GIRLS TRIP (R16, 122 MINS), DIRECTED BY MALCOLM D LEE,
You know the story: Four old school friends reunite for a weekend away.
Ryan, Sasha, Dina and Lisa were once the closest of friends; a girl gang of party crashing hellraisers and heartbreakers. But, they’ve drifted apart as the demands of marriages, children and careers spun them off into different orbits.
Super-successful Ryan has a speaking gig at the Essence music festival.
She is invited to bring an entourage for a weekend of great hip-hop and R’n’B. Ryan rounds up the rest of the ‘‘Flossy Posse’’ and the four women, now all staring down middle-age, hit New Orleans like a hurricane.
Girls Trip is The Hangover, Bridesmaids and a dozen lesser films right down to its chassis. It is also, hands down, the funniest, filthiest and one of the most likeable films of 2017.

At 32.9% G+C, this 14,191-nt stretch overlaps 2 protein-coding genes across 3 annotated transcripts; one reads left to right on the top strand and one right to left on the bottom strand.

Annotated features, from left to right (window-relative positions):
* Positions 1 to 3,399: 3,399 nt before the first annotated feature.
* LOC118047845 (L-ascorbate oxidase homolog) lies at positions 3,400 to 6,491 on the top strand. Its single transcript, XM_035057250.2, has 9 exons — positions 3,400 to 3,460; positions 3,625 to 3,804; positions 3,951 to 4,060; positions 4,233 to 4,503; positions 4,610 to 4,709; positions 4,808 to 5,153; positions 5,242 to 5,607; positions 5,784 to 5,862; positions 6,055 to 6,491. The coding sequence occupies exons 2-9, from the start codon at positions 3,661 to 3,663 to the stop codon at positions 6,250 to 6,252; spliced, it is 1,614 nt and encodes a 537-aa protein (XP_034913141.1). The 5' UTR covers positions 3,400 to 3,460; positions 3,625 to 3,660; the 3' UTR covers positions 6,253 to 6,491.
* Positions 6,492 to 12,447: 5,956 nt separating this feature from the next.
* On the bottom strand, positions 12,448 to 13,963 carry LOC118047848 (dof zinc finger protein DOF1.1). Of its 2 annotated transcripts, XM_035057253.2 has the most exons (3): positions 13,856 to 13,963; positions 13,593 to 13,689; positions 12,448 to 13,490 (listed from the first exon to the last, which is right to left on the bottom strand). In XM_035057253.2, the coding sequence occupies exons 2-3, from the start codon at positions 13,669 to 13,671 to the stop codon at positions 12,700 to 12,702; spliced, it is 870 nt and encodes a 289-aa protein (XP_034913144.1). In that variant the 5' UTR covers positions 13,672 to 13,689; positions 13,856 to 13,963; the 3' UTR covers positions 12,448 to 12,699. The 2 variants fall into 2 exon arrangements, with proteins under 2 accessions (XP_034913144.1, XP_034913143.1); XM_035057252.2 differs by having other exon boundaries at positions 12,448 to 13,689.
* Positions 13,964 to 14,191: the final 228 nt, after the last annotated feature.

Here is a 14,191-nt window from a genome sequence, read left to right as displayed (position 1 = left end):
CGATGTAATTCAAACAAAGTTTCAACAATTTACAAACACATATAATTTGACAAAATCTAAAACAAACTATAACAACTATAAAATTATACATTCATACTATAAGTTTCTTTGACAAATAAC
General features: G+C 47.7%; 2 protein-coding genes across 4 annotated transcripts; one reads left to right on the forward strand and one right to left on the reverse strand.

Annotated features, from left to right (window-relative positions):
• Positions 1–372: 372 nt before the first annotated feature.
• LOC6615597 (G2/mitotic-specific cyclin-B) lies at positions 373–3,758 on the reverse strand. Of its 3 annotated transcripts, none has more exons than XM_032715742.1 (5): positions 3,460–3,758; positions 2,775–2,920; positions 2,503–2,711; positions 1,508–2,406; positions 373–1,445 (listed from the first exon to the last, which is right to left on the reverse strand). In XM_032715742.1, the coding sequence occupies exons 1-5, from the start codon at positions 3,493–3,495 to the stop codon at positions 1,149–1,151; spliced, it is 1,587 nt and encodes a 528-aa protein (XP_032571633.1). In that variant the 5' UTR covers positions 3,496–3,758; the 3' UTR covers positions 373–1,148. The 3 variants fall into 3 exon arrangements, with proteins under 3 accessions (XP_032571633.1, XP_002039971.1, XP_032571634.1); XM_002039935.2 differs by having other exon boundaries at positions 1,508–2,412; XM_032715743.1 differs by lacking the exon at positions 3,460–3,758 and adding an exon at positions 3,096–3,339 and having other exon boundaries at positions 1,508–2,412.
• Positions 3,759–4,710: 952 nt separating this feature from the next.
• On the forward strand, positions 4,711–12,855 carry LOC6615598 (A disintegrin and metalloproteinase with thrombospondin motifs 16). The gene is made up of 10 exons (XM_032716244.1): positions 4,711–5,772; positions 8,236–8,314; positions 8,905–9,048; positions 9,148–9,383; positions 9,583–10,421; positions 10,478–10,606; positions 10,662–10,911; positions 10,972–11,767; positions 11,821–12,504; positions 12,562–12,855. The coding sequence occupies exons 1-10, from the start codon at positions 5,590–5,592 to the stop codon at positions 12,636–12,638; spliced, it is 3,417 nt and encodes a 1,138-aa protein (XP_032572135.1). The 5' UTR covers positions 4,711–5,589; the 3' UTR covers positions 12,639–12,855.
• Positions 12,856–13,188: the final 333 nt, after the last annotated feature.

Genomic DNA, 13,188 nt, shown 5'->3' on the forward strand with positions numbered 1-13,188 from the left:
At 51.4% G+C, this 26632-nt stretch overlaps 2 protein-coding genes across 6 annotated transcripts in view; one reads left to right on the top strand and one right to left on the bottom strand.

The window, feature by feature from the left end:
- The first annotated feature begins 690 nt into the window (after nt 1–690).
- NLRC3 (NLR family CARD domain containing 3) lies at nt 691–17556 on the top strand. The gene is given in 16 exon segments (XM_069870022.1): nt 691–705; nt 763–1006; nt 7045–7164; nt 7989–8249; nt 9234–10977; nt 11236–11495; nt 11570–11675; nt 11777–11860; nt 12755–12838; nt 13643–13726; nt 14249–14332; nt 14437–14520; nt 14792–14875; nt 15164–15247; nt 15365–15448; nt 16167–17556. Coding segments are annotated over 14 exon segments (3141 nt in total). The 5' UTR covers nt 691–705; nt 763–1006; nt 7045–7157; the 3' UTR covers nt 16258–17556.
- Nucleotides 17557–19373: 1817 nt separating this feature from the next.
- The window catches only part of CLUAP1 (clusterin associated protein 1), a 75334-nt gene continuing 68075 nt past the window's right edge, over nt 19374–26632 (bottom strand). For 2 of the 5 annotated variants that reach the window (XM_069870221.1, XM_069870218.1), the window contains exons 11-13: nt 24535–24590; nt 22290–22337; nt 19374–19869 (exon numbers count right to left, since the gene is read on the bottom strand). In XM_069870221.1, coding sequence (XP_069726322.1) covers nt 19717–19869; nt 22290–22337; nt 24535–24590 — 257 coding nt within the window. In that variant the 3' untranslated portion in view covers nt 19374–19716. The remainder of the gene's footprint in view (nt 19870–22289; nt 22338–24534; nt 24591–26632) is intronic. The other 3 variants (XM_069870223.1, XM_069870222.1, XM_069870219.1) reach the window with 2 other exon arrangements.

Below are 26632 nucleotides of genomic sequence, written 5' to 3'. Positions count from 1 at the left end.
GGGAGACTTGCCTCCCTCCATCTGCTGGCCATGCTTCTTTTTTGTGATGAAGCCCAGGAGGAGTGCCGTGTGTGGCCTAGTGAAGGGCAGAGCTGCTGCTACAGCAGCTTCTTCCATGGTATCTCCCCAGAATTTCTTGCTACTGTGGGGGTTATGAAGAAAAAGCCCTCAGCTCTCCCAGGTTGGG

Girls Trip is a flat-out and hellaciously funny assault on a whole truck load of assumptions about gender and race, wearing the guise of very good buddy movie.
As the group – played by Queen Latifah, Regina Hall, Jada Pinkett-Smith and Tiffany Haddish – drink, swear, party, brawl and trip over a few life lessons, they also chuck back in our face any preconceptions we might have had about crossover black cinema needing to be po-faced or overtly issuebased.
Girls Trip holds up a wellraised and well-overdue middle finger to every white comedian to be, relentlessly filthy and gleefully puerile at times. But it is also something more. There is a point being made here about the reclamation and normalisation of black voices and women’s voices within a genre that has been the preserve of the ‘‘dudes’’ for far too long.
I said about Bridesmaids that it was more than just a wildly successful film, it was a modestly triumphant one. The same applies to Girls Trip I reckon, but even more so. – Graeme Tuckett